Paid parental leave – 2UE with Murray Olds & Murray Wilton
*** E & OE – Proof only ***
MURRAY OLDS: Now Federal Opposition Leader, Tony Abbott has apologised to his Party Room for announcing his $2.7 billion paid maternity leave scheme without consulting his Backbench. He used International Women’s Day to just float this idea. Mr Abbott hasn’t given his MPs any explanation for why, but he says he went ahead with it because sometimes he says it’s better to ask forgiveness than to ask permission. That’s the only apology Mr Abbott is likely to make for his controversial suggestion. It would be funded by a new tax on big business. Parents would be paid up to six months parental leave equivalent to their salary up to $150,000 a year. Business isn’t doing handsprings on this Muz I’ve got to say, and Jenny Macklin is the Rudd Government Minister for Families and she’s been good enough to give us a few minutes. Jenny Macklin good afternoon to you.
JENNY MACKLIN: Good afternoon to you.
MURRAY OLDS: First reaction please if you will?
JENNY MACKLIN: Well this is a massive new tax that’s going to be imposed on business and you’d have to wonder whether or not Tony Abbott is serious in the face of such a huge new tax, $2.7 billion to be raised from business and really no detail about when or how he intends to proceed, but a very, very big tax.
MURRAY OLDS: Minister, have you got any idea what he’s going to classify as a big business? There’s going to have to be a cut off point and a start point, isn’t there?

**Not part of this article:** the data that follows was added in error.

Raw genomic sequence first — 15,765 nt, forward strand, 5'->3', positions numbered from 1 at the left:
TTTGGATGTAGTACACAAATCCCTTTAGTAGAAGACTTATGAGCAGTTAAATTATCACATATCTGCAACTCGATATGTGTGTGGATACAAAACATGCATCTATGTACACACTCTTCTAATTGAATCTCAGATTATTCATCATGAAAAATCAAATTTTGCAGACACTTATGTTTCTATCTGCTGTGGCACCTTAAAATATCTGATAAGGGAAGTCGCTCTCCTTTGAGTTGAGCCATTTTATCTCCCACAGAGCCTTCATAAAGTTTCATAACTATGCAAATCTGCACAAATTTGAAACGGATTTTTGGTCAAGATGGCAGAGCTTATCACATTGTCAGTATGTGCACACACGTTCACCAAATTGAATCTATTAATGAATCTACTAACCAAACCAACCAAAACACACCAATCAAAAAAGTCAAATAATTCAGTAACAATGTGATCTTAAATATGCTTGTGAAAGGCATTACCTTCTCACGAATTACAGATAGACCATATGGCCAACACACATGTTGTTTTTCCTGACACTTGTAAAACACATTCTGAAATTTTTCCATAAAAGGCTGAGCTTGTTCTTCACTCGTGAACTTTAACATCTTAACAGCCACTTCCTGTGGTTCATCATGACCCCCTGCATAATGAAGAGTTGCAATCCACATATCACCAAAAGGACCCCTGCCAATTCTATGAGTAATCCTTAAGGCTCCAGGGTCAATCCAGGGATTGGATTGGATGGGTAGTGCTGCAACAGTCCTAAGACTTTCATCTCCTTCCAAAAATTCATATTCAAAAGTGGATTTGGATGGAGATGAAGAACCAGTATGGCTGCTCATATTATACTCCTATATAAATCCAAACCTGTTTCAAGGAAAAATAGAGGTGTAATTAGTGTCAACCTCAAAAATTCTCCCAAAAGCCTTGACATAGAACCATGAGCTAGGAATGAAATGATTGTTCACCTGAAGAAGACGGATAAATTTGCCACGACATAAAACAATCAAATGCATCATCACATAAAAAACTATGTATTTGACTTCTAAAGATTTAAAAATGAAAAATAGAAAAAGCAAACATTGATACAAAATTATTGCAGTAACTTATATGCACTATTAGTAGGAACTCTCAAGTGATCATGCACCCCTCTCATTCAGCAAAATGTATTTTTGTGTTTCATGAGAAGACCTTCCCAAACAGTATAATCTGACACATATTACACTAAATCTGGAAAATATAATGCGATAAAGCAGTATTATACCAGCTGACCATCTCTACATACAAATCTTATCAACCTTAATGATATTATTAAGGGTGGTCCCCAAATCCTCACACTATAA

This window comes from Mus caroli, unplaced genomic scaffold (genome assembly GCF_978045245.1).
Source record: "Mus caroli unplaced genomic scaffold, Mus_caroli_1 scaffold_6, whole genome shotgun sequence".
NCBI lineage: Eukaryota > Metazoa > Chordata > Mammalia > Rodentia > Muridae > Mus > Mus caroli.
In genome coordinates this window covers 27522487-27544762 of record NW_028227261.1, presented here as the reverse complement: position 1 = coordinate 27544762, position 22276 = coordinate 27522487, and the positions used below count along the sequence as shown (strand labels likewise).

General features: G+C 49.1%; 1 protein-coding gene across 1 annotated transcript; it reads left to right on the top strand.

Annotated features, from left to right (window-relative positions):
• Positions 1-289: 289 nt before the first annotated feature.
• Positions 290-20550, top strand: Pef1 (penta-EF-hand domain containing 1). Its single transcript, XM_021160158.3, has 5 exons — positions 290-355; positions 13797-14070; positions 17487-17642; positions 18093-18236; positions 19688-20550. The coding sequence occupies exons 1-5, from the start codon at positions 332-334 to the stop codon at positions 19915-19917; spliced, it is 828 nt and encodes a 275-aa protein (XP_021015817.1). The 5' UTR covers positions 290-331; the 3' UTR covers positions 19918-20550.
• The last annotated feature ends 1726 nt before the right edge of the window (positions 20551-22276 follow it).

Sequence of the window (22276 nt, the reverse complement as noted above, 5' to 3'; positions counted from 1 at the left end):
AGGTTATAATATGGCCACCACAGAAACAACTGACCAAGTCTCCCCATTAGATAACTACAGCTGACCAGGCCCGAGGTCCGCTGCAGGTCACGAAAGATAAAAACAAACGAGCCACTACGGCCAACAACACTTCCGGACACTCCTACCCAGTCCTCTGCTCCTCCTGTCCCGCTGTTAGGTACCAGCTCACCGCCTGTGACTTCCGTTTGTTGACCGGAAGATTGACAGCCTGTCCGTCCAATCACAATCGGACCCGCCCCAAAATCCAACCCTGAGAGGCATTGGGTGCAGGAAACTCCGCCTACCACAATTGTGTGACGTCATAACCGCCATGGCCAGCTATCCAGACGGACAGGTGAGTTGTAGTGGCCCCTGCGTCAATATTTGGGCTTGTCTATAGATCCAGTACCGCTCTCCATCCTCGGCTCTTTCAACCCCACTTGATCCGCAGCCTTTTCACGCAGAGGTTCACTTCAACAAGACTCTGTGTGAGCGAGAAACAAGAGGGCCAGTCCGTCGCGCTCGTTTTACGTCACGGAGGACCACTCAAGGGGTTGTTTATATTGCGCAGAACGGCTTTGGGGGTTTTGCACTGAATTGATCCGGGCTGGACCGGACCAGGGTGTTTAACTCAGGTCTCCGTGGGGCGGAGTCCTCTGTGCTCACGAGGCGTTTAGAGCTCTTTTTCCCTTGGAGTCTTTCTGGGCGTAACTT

JENNY MACKLIN: What he said so far is that he’s talking about businesses with $5 million worth of turnover. The real question is what does that mean for businesses as they get close to $5 million, what are they going to do? All of those questions are going to make it very difficult for business and of course you’ve seen the comments from business yesterday and today, they aren’t impressed.
MURRAY OLDS: Heather Ridout, absolutely, and she represents about 60,000 odd businesses employing 1.5 million Australians, and she says, are you out of your mind?
JENNY MACKLIN: And many other businesses saying well big business will of course pass it on to small business and then on to customers, so one way or another this is not going down well.
We did a lot of thinking before we introduced our proposal, announced in last year’s Budget. We did a big Productivity Commission inquiry, they talked with business, unions, families most importantly, and that’s where we’ve developed a very sensible scheme that gives people eighteen weeks of paid parental leave. For the first time ever in Australia, and to be paid at the Federal minimum wage, and it’s now costed and funded in the Federal Budget.
MURRAY OLDS: To the extent that the Abbott plan has now engaged both sides of main stream politics in this very important area, Jenny Macklin it’s got to be a good thing that Abbott’s come out and said this?
JENNY MACKLIN: Well it will be a good thing if Mr Abbott supports the Government’s legislation. As you can imagine parents are thinking about whether or not they’re going to have a baby and they’ll want to know whether or not in nine months time they’ll have access to the paid parental leave scheme that the Government has announced will start from 1 January next year. Mr Abbott really needs to come clean I think and say to parents, yes, I will support the Government’s scheme. He might develop his scheme further, but in the short term, in this nine months’ period when parents are planning their families, they really need certainty. And I think business also needs certainty if we’re going to introduce the first national paid parental leave scheme.